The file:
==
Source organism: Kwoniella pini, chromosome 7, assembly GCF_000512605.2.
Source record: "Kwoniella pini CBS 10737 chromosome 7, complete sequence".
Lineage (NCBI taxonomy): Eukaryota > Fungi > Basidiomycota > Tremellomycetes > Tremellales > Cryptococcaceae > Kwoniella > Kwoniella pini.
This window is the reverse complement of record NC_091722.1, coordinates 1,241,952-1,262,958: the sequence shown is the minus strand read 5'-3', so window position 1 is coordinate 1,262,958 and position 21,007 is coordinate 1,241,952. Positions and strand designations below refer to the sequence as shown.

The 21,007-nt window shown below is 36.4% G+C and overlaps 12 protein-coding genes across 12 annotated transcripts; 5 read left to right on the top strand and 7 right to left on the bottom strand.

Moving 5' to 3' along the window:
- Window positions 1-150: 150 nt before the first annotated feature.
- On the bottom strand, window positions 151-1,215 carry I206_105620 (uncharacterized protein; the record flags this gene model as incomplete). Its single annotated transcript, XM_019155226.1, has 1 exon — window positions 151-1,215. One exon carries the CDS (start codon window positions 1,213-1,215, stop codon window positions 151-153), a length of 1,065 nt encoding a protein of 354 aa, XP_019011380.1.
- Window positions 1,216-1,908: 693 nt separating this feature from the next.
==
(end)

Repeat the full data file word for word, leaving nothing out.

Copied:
Source organism: Kwoniella pini, chromosome 7, assembly GCF_000512605.2.
Source record: "Kwoniella pini CBS 10737 chromosome 7, complete sequence".
Lineage (NCBI taxonomy): Eukaryota > Fungi > Basidiomycota > Tremellomycetes > Tremellales > Cryptococcaceae > Kwoniella > Kwoniella pini.
This window is the reverse complement of record NC_091722.1, coordinates 1,241,952-1,262,958: the sequence shown is the minus strand read 5'-3', so window position 1 is coordinate 1,262,958 and position 21,007 is coordinate 1,241,952. Positions and strand designations below refer to the sequence as shown.

The 21,007-nt window shown below is 36.4% G+C and overlaps 12 protein-coding genes across 12 annotated transcripts; 5 read left to right on the top strand and 7 right to left on the bottom strand.

Moving 5' to 3' along the window:
- Window positions 1-150: 150 nt before the first annotated feature.
- On the bottom strand, window positions 151-1,215 carry I206_105620 (uncharacterized protein; the record flags this gene model as incomplete). Its single annotated transcript, XM_019155226.1, has 1 exon — window positions 151-1,215. One exon carries the CDS (start codon window positions 1,213-1,215, stop codon window positions 151-153), a length of 1,065 nt encoding a protein of 354 aa, XP_019011380.1.
- Window positions 1,216-1,908: 693 nt separating this feature from the next.